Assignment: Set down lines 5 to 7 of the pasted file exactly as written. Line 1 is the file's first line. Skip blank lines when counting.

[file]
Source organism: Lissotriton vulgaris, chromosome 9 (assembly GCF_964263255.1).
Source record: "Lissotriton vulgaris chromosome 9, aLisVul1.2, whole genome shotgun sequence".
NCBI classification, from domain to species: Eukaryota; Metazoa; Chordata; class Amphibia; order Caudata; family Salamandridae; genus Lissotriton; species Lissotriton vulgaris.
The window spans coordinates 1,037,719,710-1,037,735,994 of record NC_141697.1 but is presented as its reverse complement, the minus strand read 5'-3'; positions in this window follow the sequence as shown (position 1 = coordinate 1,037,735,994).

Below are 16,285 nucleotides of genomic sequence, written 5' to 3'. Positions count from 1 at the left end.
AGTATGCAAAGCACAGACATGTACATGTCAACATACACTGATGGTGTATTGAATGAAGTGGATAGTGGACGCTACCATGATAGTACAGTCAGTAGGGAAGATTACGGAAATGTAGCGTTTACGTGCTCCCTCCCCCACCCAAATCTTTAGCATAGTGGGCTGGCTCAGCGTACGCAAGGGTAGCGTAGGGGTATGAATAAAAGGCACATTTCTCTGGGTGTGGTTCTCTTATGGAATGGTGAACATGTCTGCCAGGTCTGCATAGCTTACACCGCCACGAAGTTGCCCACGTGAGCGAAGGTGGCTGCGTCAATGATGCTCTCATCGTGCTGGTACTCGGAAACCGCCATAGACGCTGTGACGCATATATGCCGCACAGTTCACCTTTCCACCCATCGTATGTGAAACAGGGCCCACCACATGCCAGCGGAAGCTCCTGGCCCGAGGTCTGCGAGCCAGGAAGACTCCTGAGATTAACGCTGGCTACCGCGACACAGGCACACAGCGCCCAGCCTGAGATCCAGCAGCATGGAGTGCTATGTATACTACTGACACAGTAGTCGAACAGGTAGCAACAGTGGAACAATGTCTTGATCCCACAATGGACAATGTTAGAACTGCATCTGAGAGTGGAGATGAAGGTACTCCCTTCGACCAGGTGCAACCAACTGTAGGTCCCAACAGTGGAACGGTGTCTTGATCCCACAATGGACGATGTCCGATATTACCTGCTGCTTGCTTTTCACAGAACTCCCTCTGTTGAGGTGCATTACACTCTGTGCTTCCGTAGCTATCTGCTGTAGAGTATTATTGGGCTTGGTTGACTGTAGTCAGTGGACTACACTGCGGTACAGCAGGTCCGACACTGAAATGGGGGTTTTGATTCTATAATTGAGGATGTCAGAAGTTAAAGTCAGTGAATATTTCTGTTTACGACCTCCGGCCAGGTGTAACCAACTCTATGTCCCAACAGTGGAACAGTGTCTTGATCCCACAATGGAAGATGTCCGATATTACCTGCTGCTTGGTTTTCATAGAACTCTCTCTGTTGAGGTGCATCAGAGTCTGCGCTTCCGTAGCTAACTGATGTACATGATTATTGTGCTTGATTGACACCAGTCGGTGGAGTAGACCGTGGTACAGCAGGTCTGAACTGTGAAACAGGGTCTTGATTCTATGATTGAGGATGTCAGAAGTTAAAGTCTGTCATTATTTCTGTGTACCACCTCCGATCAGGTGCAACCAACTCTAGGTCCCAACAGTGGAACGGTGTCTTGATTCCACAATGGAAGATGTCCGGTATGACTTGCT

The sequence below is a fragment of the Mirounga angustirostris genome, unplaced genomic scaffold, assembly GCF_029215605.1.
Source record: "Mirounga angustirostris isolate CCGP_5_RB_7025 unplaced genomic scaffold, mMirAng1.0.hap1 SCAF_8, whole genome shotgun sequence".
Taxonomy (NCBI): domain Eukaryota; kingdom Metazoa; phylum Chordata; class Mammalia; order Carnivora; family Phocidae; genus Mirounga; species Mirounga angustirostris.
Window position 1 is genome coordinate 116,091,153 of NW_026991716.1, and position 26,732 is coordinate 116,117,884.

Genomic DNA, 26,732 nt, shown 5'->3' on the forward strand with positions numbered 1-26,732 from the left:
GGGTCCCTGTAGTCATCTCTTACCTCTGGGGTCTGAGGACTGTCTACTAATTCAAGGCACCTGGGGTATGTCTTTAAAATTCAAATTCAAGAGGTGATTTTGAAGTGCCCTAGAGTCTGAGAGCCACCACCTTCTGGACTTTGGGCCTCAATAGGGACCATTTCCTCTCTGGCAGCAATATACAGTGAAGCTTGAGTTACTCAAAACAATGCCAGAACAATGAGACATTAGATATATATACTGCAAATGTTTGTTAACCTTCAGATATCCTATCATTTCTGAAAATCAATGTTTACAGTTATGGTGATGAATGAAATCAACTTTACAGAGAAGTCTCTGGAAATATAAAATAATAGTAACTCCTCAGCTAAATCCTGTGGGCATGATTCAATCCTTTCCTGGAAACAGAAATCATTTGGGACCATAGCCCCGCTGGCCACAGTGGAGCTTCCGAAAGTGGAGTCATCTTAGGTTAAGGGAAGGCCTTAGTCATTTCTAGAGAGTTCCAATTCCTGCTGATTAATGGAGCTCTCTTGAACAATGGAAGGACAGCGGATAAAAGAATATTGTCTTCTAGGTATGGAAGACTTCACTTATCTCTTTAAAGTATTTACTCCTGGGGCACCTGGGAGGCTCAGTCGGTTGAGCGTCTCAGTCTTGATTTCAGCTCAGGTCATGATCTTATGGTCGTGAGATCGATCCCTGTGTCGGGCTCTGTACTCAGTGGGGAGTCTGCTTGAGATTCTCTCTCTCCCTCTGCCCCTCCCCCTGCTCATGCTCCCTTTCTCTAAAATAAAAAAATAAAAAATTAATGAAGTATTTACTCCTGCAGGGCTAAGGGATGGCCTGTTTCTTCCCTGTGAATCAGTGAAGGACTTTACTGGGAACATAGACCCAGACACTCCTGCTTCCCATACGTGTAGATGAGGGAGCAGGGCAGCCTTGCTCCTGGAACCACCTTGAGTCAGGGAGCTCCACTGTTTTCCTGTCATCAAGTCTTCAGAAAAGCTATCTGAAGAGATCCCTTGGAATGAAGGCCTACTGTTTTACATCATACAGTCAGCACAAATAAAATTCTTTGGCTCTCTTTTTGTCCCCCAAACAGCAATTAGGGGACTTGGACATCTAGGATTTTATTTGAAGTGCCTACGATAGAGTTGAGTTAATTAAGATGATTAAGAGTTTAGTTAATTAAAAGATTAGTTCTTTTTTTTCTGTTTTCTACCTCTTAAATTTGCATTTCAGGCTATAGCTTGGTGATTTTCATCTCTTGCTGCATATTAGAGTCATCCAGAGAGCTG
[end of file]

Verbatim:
Below are 16,285 nucleotides of genomic sequence, written 5' to 3'. Positions count from 1 at the left end.
AGTATGCAAAGCACAGACATGTACATGTCAACATACACTGATGGTGTATTGAATGAAGTGGATAGTGGACGCTACCATGATAGTACAGTCAGTAGGGAAGATTACGGAAATGTAGCGTTTACGTGCTCCCTCCCCCACCCAAATCTTTAGCATAGTGGGCTGGCTCAGCGTACGCAAGGGTAGCGTAGGGGTATGAATAAAAGGCACATTTCTCTGGGTGTGGTTCTCTTATGGAATGGTGAACATGTCTGCCAGGTCTGCATAGCTTACACCGCCACGAAGTTGCCCACGTGAGCGAAGGTGGCTGCGTCAATGATGCTCTCATCGTGCTGGTACTCGGAAACCGCCATAGACGCTGTGACGCATATATGCCGCACAGTTCACCTTTCCACCCATCGTATGTGAAACAGGGCCCACCACATGCCAGCGGAAGCTCCTGGCCCGAGGTCTGCGAGCCAGGAAGACTCCTGAGATTAACGCTGGCTACCGCGACACAGGCACACAGCGCCCAGCCTGAGATCCAGCAGCATGGAGTGCTATGTATACTACTGACACAGTAGTCGAACAGGTAGCAACAGTGGAACAATGTCTTGATCCCACAATGGACAATGTTAGAACTGCATCTGAGAGTGGAGATGAAGGTACTCCCTTCGACCAGGTGCAACCAACTGTAGGTCCCAACAGTGGAACGGTGTCTTGATCCCACAATGGACGATGTCCGATATTACCTGCTGCTTGCTTTTCACAGAACTCCCTCTGTTGAGGTGCATTACACTCTGTGCTTCCGTAGCTATCTGCTGTAGAGTATTATTGGGCTTGGTTGACTGTAGTCAGTGGACTACACTGCGGTACAGCAGGTCCGACACTGAAATGGGGGTTTTGATTCTATAATTGAGGATGTCAGAAGTTAAAGTCAGTGAATATTTCTGTTTACGACCTCCGGCCAGGTGTAACCAACTCTATGTCCCAACAGTGGAACAGTGTCTTGATCCCACAATGGAAGATGTCCGATATTACCTGCTGCTTGGTTTTCATAGAACTCTCTCTGTTGAGGTGCATCAGAGTCTGCGCTTCCGTAGCTAACTGATGTACATGATTATTGTGCTTGATTGACACCAGTCGGTGGAGTAGACCGTGGTACAGCAGGTCTGAACTGTGAAACAGGGTCTTGATTCTATGATTGAGGATGTCAGAAGTTAAAGTCTGTCATTATTTCTGTGTACCACCTCCGATCAGGTGCAACCAACTCTAGGTCCCAACAGTGGAACGGTGTCTTGATTCCACAATGGAAGATGTCCGGTATGACTTGCT

The sequence below is a fragment of the Mirounga angustirostris genome, unplaced genomic scaffold, assembly GCF_029215605.1.